For those not in public-service jobs, loan forgiveness is less generous. To qualify, these borrowers must repay their loans for 20 to 25 years—the exact term depends on which Income-Driven Repayment plan they select. In addition, they must pay income tax on any debt that is canceled—a payment that can amount to as much as one-third or more of the forgiven amount.
Visit FinAid.org for more information about Public Service Loan Forgiveness.
MISTAKE NUMBER 4: Prioritizing Student Loans at the Expense of Retirement Savings
In a push to become debt-free, many borrowers prioritize paying off student loan debts over saving for retirement.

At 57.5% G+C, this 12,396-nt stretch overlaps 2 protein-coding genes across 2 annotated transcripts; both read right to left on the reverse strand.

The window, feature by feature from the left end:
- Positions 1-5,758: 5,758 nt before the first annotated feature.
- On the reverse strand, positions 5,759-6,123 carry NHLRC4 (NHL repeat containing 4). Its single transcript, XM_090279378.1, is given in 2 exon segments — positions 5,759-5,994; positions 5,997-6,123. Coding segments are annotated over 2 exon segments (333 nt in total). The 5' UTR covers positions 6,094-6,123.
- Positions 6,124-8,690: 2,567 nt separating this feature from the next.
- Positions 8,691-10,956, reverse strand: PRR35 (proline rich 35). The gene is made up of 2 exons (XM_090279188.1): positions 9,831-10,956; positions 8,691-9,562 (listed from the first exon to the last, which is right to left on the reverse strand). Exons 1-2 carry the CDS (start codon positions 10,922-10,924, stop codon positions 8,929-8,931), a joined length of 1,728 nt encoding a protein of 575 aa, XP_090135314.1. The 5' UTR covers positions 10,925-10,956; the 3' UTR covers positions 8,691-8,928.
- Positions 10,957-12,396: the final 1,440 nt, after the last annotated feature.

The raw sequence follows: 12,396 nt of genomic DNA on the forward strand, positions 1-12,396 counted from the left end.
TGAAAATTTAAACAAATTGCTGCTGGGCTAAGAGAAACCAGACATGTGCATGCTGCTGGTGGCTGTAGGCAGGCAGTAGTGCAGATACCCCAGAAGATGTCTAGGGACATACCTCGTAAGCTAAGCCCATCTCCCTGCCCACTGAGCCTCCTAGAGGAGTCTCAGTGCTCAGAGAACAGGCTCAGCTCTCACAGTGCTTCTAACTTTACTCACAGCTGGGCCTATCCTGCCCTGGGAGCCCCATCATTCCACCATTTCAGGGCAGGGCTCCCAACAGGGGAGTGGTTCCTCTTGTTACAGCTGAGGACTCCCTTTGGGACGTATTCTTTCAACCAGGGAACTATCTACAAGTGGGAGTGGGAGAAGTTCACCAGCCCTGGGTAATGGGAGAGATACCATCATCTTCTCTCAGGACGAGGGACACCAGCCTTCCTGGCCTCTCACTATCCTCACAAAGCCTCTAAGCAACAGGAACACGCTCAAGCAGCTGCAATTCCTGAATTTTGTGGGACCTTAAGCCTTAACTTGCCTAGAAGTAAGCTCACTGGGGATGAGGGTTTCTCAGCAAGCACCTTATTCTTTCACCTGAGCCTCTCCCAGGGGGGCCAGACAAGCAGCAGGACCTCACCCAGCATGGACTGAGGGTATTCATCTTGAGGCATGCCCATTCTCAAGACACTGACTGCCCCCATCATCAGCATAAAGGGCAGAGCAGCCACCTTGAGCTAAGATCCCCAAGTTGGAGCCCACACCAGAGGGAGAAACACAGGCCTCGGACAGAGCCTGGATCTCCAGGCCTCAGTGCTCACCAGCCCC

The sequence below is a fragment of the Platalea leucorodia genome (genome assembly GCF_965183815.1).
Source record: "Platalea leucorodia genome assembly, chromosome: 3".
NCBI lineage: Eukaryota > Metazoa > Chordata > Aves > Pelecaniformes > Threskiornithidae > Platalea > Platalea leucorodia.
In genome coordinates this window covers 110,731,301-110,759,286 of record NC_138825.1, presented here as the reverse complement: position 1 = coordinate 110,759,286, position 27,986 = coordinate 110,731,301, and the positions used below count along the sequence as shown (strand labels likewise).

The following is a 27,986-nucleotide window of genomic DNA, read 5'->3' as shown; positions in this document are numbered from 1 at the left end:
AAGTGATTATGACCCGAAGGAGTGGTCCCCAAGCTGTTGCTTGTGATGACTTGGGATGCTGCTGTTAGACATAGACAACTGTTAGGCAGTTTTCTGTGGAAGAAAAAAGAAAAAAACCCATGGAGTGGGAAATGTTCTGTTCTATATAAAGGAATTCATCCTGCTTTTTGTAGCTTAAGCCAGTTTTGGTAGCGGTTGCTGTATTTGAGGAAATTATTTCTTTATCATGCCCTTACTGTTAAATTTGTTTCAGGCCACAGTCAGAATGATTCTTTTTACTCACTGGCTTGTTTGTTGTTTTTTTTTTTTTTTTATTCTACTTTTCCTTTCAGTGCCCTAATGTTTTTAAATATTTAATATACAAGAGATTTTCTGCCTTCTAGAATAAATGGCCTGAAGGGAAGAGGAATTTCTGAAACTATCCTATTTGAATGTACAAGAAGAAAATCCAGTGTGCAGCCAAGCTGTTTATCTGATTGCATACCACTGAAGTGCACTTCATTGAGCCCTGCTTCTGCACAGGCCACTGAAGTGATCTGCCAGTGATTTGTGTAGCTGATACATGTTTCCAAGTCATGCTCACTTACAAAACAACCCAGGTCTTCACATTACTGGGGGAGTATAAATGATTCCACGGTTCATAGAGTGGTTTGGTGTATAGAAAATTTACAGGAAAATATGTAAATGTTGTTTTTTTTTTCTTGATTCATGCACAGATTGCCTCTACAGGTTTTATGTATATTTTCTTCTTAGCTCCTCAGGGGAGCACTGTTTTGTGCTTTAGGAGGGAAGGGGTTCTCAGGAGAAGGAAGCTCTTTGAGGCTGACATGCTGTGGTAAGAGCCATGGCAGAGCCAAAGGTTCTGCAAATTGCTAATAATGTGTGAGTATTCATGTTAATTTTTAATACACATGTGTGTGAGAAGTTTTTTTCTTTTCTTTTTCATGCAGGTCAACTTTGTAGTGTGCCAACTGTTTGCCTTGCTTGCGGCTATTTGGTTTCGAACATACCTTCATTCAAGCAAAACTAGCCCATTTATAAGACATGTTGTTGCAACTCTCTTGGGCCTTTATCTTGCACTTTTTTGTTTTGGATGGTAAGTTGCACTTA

A recent report from Morningstar subsidiary Hello Wallet found that someone with a starting salary of $50,000 who pays off a $20,000 student loan ahead of schedule but skimps on retirement savings—by contributing only enough to an employer-sponsored 401(k) plan to receive half the employer’s 3% matching contribution—will wind up with a net worth at age 65 that’s $150,000 below where it would have been had he or she contributed enough to receive the full match and repaid the loan over a longer period, by making the minimum required payment.
If payments under a 10-year Standard Repayment plan leave a borrower too cash-strapped to get an employer’s full matching contribution, (and the employee doesn’t have room to cut spending), the borrower should consider an Income-Driven Repayment plan.
Borrowers should use the cash they free up to set aside at least three months of expenses in an emergency fund. Then, they can save enough in their 401(k) plan to receive their employer’s full matching contribution. Their next priority should be to pay down any high-interest credit-card debt they owe. Anything left over should go into a retirement plan.